Coupling of excitation to secretion, contraction and transcription often relies on Ca2+ computations within the nanodomaing-a conceptual region extending tens of nanometers from the cytoplasmic mouth of Ca 2+ channels. Theory predicts that nanodomain Ca2+ signals differ vastly from the slow submicromolar signals routinely observed in bulk cytoplasm. However, direct visualization of nanodomain Ca2+ far exceeds optical resolution of spatially distributed Ca2+ indicators. Here we couple an optical, genetically encoded Ca2+indicator (TN-XL) to the carboxy tail of Ca V 2.2 Ca2+ channels, enabling near-field imaging of the nanodomain. Under total internal reflection fluorescence microscopy, we detect Ca2+ responses indicative of large-amplitude pulses. Single-channel electrophysiology reveals a corresponding Ca2+ influx of only 0.085 pA, and fluorescence resonance energy transfer measurements estimate TN-XL distance to the cytoplasmic mouth at ∼55Å Altogether, these findings raise the possibility that Ca2+ exits the channel through the analogue of molecular portals, mirroring the crystallographic images of side windows in voltage-gated K channels.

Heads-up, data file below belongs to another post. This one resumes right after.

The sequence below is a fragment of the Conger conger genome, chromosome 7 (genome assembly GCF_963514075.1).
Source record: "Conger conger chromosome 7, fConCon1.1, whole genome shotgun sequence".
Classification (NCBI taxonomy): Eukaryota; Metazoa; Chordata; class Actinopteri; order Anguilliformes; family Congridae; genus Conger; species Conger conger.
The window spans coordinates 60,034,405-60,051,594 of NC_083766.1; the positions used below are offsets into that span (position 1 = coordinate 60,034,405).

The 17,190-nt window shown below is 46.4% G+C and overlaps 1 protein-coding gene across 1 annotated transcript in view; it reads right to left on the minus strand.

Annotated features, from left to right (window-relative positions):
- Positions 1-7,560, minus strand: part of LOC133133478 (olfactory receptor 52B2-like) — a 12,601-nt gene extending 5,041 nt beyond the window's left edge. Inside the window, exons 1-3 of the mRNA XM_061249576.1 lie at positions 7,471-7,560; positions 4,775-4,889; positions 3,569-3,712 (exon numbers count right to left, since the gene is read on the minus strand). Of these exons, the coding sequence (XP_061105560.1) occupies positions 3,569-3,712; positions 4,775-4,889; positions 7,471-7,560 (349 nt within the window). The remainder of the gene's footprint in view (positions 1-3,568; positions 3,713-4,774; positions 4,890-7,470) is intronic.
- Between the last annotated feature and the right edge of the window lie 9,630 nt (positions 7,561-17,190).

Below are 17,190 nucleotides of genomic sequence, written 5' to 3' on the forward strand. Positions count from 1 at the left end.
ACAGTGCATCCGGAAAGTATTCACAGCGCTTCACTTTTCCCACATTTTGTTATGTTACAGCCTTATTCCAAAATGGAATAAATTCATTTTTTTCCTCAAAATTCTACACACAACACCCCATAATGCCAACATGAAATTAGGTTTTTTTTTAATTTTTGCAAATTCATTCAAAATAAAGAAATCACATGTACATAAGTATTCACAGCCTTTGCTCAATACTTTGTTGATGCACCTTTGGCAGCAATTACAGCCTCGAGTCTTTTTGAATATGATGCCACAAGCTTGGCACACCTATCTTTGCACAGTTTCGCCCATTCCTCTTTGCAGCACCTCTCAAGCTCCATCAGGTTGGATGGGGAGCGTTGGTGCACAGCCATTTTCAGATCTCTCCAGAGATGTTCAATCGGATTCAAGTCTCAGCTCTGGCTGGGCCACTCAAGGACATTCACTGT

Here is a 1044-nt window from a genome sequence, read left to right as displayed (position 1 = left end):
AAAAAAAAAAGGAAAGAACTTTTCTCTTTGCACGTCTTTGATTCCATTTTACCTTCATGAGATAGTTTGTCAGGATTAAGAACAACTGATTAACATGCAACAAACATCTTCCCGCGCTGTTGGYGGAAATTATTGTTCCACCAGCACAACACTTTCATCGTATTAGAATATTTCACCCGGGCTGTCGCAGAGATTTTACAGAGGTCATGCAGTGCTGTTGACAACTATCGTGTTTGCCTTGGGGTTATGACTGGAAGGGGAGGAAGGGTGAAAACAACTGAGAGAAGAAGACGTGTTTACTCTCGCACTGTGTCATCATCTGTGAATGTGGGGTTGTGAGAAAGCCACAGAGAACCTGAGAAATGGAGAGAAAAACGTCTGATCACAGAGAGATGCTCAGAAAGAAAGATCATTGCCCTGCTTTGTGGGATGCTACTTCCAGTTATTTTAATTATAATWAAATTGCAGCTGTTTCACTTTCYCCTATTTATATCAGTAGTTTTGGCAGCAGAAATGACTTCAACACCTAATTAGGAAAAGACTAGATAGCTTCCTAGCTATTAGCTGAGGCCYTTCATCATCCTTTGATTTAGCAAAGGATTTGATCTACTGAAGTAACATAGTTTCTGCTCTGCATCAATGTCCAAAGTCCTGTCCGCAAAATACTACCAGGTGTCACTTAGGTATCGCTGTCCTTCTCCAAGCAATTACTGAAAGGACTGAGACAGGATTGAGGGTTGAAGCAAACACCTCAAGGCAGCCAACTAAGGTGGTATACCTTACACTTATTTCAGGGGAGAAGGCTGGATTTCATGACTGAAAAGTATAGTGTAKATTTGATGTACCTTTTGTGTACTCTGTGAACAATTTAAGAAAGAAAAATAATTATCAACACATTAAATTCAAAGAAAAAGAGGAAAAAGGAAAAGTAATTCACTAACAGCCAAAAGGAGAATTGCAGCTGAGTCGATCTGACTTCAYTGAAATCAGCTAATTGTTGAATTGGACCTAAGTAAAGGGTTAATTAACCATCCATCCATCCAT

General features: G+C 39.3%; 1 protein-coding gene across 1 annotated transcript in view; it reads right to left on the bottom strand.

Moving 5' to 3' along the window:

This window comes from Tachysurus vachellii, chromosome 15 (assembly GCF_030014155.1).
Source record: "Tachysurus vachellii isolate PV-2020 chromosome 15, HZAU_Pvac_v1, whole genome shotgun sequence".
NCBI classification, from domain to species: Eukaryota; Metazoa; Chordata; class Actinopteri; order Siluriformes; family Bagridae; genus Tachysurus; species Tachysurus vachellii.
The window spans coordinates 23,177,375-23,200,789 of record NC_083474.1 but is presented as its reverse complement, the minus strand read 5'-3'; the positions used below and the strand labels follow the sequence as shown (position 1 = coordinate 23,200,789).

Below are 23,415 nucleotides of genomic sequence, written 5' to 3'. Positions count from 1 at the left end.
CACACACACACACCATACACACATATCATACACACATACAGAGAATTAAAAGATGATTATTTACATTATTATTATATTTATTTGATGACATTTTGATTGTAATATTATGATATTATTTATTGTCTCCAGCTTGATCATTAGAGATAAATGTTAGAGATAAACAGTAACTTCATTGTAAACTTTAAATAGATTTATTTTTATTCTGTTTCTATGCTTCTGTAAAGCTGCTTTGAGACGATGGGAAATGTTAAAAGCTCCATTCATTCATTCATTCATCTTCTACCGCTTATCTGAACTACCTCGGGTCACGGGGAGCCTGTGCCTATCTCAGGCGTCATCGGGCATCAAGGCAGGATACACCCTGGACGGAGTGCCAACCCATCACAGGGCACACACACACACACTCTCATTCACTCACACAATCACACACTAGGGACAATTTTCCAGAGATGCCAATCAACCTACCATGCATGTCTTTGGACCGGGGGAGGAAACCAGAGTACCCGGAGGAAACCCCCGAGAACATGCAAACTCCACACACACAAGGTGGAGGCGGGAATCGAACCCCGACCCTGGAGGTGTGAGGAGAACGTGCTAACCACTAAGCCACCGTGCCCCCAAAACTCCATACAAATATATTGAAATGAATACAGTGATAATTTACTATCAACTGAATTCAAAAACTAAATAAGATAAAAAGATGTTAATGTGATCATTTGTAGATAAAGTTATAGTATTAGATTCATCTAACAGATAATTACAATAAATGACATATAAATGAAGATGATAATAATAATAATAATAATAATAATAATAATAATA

|Original language||English (US)|
|State||Published - 2012|
ASJC Scopus subject areas
- Biochemistry, Genetics and Molecular Biology(all)
- Physics and Astronomy(all)